The supermarket made sharpening its promotional activity and improving its marcomms to better communicate its points of differentiation a strategic priority in November after several quarters of declining sales and lost market share.
Presenting the supermarket’s annual results to journalists today (14 March), Philips claimed attempts to make its promotional activity “bolder” and “more distinct” through initiatives that take it beyond base price cuts, such as “payday bonus” – targeted offers ahead of payday – have resulted in Morrisons “hitting its promotional stride again”.
The horsemeat scandal, he added, means the supermarket’s fresh food, UK-sourced positioning is resonating more strongly with customers.
“Customers care about where food comes from now, the provenance and quality of the food. They are angry with retailers that have let them down…..People are not angry with Morrisons. They are writing to us to ask to talk more about farms and the supply chain”.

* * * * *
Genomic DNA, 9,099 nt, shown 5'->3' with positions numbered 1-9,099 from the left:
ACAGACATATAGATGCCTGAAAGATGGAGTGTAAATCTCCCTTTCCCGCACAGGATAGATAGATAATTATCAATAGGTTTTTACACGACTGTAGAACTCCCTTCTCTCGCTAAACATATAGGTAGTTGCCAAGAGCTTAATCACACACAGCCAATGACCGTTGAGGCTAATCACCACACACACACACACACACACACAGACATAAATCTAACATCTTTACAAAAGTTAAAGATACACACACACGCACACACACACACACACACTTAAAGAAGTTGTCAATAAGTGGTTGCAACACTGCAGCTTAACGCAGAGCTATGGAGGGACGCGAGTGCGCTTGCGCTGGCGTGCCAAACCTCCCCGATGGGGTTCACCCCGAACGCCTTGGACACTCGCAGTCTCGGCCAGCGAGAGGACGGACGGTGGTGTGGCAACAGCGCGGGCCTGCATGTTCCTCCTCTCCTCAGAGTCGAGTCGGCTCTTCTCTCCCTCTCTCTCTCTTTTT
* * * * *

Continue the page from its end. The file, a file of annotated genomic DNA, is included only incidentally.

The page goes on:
The supermarket rebalanced marketing spend in February, Philips says, to press activity that talked more about provenance.
Perception of the Morrisons has improved markedly in the wake of the horsemeat crisis. According to YouGov’s BrandIndex rankings, the supermarket’s Buzz score – the net balance of positive or negative things people have heard about the brand – was 10.12 yesterday (13 February), up from 6.94 a month earlier. In contrast, big four rivals Tesco, Asda and Sainsbury’s all dropped over the same period.
The supermarket will be hoping improved brand perception will lead to increased sales. Sales in the 12 months to 3 February dropped 2.1 per cent in stores open for a year or more.
The supermarket has confirmed it intends to launch an online grocery offering by 2014 and is talking to Ocado about a partnership. Philips refused to provide any further information on the service but insisted it would go ahead with or without Ocado and that it would be a “Morrisons offer” and “distinctive” from rivals.